If you have ever visited Albuquerque Old Town Plaza on Christmas eve, its quite an enchanting experience! It’s a tradition in my family, and for many others as well. There you’ll find luminarias lining every sidewalk, adobe wall, and rooftop. A live nativity is displayed, including stable animals. Live music is performed on street corners while people file in and out of all the gift shops and restaurants that line the plaza. A huge Christmas tree made from smaller trees (you have to see it to believe it) glitters in the night. There are adobe alleyways paved with saltillo tile that lead to charming courtyards off the beaten path. Christmas lights and chili ristras are everywhere. I love to wander around with a steaming hot cocoa in my hands, just enjoying the atmosphere. And most important of all, I always stop to eat a bowl of Posole to warm me from the inside out.
Made with hominy, pork, and flavored with red chile, it’s a mix of Native American and Hispanic flavors. It
pops up especially around the holidays. You’ll love this recipe even if you’ve never had a hot bowl of Posole before. Plus there are a few techniques in this recipe that really help to squeeze every ounce of incredible flavor from these fabulous ingredients.
Traditional Posole is made with water, but we’re going to replace that with chicken broth, which is a no-brainer for flavor. I’ve learned that replacing water with chicken broth can make a HUGE difference with almost every recipe I cook. It adds tons of yummy flavor. The pork in this recipe is browned on all sides before cooking in the broth (remember color = flavor) and the Hominy is also cooked a bit in the pork fat, enhancing the great corn taste. The chiles called for in this recipe (Ancho) are the dried chile pods of Poblano chiles. This isn’t a spicy stew, so if you’re worried about your mouth catching on fire, worry no more. They are quite mild as far as chiles go and can be found in most supermarkets in the Mexican food isle. Look for them hanging in clear bags. Also take note to remember to discard all fat from the meat as you’re shredding it. It’s really un-appealing to have any chewy pieces of pork fat in this stew. And don’t forget to remove the fat/grease that rises to the top when you are at the last step in the recipe. That can also be rather un-appealing.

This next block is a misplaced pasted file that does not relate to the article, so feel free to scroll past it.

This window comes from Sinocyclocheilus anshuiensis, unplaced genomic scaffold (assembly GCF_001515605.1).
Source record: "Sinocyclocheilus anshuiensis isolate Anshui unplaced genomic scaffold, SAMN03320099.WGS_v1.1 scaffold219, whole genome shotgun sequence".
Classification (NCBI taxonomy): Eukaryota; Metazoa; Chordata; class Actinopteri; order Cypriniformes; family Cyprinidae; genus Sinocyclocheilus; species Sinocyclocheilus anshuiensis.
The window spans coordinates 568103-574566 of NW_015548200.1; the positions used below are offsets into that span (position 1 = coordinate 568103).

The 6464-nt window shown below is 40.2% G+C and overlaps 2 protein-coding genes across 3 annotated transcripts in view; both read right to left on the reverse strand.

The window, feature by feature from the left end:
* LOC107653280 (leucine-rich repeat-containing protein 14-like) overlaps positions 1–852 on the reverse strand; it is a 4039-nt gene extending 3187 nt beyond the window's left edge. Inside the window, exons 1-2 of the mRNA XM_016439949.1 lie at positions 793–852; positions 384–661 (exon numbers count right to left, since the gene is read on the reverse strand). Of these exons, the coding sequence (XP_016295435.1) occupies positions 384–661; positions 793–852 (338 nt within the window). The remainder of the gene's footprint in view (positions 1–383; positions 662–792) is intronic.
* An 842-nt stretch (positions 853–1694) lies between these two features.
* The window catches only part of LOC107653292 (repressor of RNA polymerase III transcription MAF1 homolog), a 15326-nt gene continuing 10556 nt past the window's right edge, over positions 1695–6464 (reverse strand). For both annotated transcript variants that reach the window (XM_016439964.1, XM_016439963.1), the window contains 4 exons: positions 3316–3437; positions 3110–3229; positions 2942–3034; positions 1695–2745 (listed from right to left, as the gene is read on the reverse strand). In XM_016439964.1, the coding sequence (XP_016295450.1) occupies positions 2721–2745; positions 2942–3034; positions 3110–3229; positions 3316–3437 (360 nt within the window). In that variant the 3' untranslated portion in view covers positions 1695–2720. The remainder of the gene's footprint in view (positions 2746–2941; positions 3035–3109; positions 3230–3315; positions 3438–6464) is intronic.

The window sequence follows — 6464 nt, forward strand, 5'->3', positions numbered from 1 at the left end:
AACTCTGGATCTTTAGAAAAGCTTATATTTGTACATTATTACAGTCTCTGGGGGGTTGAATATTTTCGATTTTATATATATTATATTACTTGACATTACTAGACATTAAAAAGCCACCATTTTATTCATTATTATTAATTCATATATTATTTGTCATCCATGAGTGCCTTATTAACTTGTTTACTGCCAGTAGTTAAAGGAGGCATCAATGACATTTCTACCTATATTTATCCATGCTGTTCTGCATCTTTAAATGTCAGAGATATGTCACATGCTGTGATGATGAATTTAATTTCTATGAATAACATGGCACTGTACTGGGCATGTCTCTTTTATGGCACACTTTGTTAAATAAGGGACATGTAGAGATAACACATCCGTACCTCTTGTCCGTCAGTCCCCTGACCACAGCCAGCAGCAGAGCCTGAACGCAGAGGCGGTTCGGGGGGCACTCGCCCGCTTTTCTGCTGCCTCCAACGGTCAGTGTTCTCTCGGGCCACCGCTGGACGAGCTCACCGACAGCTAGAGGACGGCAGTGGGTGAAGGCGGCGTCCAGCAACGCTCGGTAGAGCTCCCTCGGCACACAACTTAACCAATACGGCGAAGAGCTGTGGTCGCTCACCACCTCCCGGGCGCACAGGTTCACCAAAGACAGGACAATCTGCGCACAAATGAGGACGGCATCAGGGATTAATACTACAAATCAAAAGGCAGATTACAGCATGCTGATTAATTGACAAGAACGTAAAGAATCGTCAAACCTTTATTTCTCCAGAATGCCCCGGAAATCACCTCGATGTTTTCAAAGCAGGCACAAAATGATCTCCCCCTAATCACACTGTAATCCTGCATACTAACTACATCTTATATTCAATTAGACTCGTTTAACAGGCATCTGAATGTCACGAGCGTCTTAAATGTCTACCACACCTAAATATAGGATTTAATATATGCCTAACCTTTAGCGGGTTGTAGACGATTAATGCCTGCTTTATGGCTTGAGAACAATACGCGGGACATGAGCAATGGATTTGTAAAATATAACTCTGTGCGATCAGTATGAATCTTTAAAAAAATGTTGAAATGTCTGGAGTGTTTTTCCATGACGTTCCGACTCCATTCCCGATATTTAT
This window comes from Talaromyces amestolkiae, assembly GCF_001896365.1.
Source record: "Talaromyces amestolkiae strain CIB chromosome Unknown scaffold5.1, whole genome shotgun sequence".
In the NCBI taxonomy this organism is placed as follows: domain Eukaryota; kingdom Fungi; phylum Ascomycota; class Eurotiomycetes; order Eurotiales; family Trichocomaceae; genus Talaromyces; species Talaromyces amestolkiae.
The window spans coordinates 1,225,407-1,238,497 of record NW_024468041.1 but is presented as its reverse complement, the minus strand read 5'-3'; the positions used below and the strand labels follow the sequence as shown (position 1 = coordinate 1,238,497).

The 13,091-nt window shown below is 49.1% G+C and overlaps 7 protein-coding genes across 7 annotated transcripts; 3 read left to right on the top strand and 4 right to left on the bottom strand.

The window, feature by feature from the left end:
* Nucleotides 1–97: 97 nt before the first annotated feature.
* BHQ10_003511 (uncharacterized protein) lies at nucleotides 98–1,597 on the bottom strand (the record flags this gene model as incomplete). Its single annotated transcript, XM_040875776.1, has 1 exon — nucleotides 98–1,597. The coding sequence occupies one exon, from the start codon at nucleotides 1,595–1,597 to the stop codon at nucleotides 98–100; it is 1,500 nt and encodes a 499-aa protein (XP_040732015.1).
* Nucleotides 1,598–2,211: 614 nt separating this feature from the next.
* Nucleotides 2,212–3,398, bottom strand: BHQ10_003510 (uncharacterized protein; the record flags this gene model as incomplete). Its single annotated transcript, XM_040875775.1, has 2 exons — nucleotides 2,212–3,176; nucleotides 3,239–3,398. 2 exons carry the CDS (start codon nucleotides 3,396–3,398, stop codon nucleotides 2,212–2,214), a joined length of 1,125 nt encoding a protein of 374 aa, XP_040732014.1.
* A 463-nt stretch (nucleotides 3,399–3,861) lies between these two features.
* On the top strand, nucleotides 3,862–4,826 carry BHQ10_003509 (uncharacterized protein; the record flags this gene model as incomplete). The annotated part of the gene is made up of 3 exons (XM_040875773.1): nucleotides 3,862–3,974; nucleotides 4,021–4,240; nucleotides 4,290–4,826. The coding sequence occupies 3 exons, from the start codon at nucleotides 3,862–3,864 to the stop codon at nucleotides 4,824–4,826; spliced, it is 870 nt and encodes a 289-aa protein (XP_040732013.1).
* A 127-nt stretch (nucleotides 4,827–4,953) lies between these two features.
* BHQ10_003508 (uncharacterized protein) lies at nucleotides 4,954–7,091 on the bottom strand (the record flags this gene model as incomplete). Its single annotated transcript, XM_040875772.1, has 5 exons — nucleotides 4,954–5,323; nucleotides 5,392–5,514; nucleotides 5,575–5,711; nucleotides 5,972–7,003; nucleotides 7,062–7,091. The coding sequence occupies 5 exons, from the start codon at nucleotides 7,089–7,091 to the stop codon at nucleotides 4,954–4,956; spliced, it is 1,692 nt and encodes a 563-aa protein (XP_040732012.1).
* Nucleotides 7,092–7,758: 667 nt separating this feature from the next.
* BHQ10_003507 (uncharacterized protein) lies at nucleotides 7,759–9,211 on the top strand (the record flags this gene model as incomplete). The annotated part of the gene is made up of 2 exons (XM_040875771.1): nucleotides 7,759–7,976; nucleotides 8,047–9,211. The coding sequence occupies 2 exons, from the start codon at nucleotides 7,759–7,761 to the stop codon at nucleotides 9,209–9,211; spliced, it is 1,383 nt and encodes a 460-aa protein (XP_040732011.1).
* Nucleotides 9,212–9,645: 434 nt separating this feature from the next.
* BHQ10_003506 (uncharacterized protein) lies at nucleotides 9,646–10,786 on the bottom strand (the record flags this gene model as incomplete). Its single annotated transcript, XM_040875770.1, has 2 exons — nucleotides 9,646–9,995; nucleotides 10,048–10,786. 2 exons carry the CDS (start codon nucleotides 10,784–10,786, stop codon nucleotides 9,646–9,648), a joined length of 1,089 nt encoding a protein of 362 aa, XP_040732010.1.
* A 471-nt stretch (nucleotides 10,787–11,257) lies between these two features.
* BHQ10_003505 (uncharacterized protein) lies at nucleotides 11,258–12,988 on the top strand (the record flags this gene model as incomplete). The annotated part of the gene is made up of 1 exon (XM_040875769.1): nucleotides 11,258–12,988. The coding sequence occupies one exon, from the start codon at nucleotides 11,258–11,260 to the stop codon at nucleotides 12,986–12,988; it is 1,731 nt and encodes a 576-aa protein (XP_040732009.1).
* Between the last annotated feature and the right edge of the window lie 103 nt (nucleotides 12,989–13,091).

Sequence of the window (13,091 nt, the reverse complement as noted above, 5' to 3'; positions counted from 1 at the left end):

You can garnish the stew with a mix of chopped avocado, radish and cabbage, but I like mine just the way it is, served with fresh tortillas on the side. Enjoy!
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